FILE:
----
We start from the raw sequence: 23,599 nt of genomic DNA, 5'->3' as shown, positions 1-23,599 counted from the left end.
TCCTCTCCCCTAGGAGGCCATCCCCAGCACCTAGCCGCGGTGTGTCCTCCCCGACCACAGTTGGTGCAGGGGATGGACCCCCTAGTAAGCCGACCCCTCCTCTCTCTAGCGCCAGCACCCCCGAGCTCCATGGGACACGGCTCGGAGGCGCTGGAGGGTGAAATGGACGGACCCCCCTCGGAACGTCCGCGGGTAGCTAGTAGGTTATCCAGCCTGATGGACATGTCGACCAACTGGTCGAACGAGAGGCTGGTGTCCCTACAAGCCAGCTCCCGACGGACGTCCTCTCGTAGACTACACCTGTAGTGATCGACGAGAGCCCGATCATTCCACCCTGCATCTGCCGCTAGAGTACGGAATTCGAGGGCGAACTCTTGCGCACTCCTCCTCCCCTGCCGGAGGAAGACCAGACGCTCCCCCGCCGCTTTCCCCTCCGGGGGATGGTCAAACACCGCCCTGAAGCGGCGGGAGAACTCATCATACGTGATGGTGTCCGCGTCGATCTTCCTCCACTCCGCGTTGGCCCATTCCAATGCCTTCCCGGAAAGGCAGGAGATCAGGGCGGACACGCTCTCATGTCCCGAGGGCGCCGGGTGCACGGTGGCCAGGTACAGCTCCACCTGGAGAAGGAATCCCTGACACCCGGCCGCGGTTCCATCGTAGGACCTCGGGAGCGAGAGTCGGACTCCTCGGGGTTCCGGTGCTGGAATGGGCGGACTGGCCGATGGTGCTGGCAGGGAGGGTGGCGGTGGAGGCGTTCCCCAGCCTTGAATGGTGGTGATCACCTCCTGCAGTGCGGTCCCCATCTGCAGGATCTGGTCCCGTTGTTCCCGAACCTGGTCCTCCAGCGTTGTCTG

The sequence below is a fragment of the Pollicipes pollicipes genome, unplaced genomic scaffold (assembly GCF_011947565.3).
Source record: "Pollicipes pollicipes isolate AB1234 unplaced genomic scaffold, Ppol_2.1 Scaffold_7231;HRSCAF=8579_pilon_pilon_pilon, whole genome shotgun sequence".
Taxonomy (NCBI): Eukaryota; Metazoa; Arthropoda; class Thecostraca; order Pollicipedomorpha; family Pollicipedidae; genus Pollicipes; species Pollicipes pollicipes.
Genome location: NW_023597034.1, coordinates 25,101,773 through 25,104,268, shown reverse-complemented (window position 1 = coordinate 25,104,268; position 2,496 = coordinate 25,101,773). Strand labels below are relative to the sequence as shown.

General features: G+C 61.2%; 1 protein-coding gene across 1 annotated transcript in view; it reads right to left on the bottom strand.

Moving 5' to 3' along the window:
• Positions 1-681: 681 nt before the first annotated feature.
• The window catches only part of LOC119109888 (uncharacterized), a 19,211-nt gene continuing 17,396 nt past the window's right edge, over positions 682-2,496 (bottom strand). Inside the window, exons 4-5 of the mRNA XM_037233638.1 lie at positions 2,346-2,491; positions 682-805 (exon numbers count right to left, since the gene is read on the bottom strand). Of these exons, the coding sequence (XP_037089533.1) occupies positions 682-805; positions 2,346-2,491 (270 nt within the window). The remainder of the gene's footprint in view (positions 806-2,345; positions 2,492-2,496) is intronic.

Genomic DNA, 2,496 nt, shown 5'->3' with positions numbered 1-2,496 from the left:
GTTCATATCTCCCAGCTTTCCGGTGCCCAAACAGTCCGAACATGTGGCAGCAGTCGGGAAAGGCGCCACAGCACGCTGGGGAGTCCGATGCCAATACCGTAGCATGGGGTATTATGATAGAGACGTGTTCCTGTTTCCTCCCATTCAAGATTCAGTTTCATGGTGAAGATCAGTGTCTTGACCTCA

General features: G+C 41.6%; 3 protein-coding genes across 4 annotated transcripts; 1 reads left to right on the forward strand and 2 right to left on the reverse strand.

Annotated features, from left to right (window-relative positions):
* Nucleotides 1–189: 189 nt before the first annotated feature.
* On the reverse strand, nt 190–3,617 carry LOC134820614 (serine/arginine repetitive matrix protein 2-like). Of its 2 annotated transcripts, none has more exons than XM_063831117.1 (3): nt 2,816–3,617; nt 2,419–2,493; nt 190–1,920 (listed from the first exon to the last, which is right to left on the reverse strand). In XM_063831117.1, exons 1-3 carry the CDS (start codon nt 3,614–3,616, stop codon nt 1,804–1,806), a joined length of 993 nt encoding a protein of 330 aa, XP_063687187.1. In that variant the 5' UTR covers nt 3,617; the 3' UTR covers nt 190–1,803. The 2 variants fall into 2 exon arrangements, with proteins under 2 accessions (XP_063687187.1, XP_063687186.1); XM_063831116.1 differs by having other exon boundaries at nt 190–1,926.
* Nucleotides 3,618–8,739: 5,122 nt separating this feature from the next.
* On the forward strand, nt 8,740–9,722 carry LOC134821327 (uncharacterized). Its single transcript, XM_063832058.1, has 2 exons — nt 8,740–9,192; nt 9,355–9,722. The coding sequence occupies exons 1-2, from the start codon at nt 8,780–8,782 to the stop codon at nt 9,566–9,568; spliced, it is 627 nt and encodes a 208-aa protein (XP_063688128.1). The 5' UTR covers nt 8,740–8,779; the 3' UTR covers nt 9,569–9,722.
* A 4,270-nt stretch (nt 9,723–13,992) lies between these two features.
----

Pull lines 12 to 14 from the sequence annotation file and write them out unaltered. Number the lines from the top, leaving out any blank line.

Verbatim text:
GTTCATATCTCCCAGCTTTCCGGTGCCCAAACAGTCCGAACATGTGGCAGCAGTCGGGAAAGGCGCCACAGCACGCTGGGGAGTCCGATGCCAATACCGTAGCATGGGGTATTATGATAGAGACGTGTTCCTGTTTCCTCCCATTCAAGATTCAGTTTCATGGTGAAGATCAGTGTCTTGACCTCA

General features: G+C 41.6%; 3 protein-coding genes across 4 annotated transcripts; 1 reads left to right on the forward strand and 2 right to left on the reverse strand.

Annotated features, from left to right (window-relative positions):